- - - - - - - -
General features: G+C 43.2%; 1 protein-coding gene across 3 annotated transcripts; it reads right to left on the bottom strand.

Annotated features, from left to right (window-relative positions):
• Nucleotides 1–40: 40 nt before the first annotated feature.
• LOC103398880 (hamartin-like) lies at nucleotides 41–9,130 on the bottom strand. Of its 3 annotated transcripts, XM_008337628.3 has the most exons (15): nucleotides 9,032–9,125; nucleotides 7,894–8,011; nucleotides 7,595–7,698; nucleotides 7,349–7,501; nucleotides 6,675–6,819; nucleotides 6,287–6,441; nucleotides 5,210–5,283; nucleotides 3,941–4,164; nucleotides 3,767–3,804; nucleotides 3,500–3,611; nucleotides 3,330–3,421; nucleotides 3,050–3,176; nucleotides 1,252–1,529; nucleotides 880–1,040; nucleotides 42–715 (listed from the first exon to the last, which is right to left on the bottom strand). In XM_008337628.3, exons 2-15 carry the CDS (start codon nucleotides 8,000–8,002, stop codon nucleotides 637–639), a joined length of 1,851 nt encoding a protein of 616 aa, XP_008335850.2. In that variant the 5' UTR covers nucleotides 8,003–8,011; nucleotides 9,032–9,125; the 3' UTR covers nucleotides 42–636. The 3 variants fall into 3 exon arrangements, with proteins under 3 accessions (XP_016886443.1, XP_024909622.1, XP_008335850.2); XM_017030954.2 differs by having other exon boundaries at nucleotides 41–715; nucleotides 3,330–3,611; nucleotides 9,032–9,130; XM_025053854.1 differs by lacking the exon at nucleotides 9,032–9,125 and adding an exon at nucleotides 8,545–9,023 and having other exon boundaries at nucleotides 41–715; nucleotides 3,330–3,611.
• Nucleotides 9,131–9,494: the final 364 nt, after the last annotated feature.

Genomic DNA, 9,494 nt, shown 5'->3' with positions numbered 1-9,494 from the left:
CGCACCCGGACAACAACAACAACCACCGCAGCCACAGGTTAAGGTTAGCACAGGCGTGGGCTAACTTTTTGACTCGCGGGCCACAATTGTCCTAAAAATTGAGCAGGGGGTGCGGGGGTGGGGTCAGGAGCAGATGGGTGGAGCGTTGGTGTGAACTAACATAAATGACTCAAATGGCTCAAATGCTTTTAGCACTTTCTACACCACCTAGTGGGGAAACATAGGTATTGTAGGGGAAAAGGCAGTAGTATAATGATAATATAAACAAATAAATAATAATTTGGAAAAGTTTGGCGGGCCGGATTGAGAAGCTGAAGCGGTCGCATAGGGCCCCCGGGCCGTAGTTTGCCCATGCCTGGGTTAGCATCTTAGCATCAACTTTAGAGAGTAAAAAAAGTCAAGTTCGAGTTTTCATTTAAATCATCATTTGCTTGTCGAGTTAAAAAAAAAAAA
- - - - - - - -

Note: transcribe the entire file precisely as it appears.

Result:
General features: G+C 43.2%; 1 protein-coding gene across 3 annotated transcripts; it reads right to left on the bottom strand.

Annotated features, from left to right (window-relative positions):
• Nucleotides 1–40: 40 nt before the first annotated feature.
• LOC103398880 (hamartin-like) lies at nucleotides 41–9,130 on the bottom strand. Of its 3 annotated transcripts, XM_008337628.3 has the most exons (15): nucleotides 9,032–9,125; nucleotides 7,894–8,011; nucleotides 7,595–7,698; nucleotides 7,349–7,501; nucleotides 6,675–6,819; nucleotides 6,287–6,441; nucleotides 5,210–5,283; nucleotides 3,941–4,164; nucleotides 3,767–3,804; nucleotides 3,500–3,611; nucleotides 3,330–3,421; nucleotides 3,050–3,176; nucleotides 1,252–1,529; nucleotides 880–1,040; nucleotides 42–715 (listed from the first exon to the last, which is right to left on the bottom strand). In XM_008337628.3, exons 2-15 carry the CDS (start codon nucleotides 8,000–8,002, stop codon nucleotides 637–639), a joined length of 1,851 nt encoding a protein of 616 aa, XP_008335850.2. In that variant the 5' UTR covers nucleotides 8,003–8,011; nucleotides 9,032–9,125; the 3' UTR covers nucleotides 42–636. The 3 variants fall into 3 exon arrangements, with proteins under 3 accessions (XP_016886443.1, XP_024909622.1, XP_008335850.2); XM_017030954.2 differs by having other exon boundaries at nucleotides 41–715; nucleotides 3,330–3,611; nucleotides 9,032–9,130; XM_025053854.1 differs by lacking the exon at nucleotides 9,032–9,125 and adding an exon at nucleotides 8,545–9,023 and having other exon boundaries at nucleotides 41–715; nucleotides 3,330–3,611.
• Nucleotides 9,131–9,494: the final 364 nt, after the last annotated feature.

Genomic DNA, 9,494 nt, shown 5'->3' with positions numbered 1-9,494 from the left:
CGCACCCGGACAACAACAACAACCACCGCAGCCACAGGTTAAGGTTAGCACAGGCGTGGGCTAACTTTTTGACTCGCGGGCCACAATTGTCCTAAAAATTGAGCAGGGGGTGCGGGGGTGGGGTCAGGAGCAGATGGGTGGAGCGTTGGTGTGAACTAACATAAATGACTCAAATGGCTCAAATGCTTTTAGCACTTTCTACACCACCTAGTGGGGAAACATAGGTATTGTAGGGGAAAAGGCAGTAGTATAATGATAATATAAACAAATAAATAATAATTTGGAAAAGTTTGGCGGGCCGGATTGAGAAGCTGAAGCGGTCGCATAGGGCCCCCGGGCCGTAGTTTGCCCATGCCTGGGTTAGCATCTTAGCATCAACTTTAGAGAGTAAAAAAAGTCAAGTTCGAGTTTTCATTTAAATCATCATTTGCTTGTCGAGTTAAAAAAAAAAAA